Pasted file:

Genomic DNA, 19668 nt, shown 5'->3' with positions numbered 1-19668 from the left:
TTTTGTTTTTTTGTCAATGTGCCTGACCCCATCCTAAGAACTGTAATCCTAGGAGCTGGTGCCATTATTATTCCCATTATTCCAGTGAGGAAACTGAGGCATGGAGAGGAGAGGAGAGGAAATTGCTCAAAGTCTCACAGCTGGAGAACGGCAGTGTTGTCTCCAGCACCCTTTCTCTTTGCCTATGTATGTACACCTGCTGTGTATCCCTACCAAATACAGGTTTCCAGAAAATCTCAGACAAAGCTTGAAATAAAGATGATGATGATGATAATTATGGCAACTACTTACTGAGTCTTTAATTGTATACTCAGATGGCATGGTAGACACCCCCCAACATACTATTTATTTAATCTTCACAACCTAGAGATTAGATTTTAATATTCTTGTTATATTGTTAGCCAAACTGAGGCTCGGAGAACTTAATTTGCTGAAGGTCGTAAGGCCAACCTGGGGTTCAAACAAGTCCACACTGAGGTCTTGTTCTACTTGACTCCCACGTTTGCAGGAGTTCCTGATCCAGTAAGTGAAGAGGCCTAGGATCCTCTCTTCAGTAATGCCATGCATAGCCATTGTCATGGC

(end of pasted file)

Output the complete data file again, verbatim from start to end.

Genomic DNA, 19668 nt, shown 5'->3' with positions numbered 1-19668 from the left:
TTTTGTTTTTTTGTCAATGTGCCTGACCCCATCCTAAGAACTGTAATCCTAGGAGCTGGTGCCATTATTATTCCCATTATTCCAGTGAGGAAACTGAGGCATGGAGAGGAGAGGAGAGGAAATTGCTCAAAGTCTCACAGCTGGAGAACGGCAGTGTTGTCTCCAGCACCCTTTCTCTTTGCCTATGTATGTACACCTGCTGTGTATCCCTACCAAATACAGGTTTCCAGAAAATCTCAGACAAAGCTTGAAATAAAGATGATGATGATGATAATTATGGCAACTACTTACTGAGTCTTTAATTGTATACTCAGATGGCATGGTAGACACCCCCCAACATACTATTTATTTAATCTTCACAACCTAGAGATTAGATTTTAATATTCTTGTTATATTGTTAGCCAAACTGAGGCTCGGAGAACTTAATTTGCTGAAGGTCGTAAGGCCAACCTGGGGTTCAAACAAGTCCACACTGAGGTCTTGTTCTACTTGACTCCCACGTTTGCAGGAGTTCCTGATCCAGTAAGTGAAGAGGCCTAGGATCCTCTCTTCAGTAATGCCATGCATAGCCATTGTCATGGC